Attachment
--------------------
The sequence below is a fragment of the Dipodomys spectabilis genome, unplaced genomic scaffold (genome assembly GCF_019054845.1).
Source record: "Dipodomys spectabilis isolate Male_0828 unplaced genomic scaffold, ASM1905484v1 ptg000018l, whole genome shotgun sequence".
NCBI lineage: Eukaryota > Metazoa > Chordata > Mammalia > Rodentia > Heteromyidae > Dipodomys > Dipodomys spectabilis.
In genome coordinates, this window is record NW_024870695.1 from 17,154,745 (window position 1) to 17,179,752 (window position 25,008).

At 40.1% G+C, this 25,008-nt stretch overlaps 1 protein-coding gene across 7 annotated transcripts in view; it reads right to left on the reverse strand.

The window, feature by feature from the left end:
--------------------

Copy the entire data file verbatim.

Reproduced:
The sequence below is a fragment of the Dipodomys spectabilis genome, unplaced genomic scaffold (genome assembly GCF_019054845.1).
Source record: "Dipodomys spectabilis isolate Male_0828 unplaced genomic scaffold, ASM1905484v1 ptg000018l, whole genome shotgun sequence".
NCBI lineage: Eukaryota > Metazoa > Chordata > Mammalia > Rodentia > Heteromyidae > Dipodomys > Dipodomys spectabilis.
In genome coordinates, this window is record NW_024870695.1 from 17,154,745 (window position 1) to 17,179,752 (window position 25,008).

At 40.1% G+C, this 25,008-nt stretch overlaps 1 protein-coding gene across 7 annotated transcripts in view; it reads right to left on the reverse strand.

The window, feature by feature from the left end: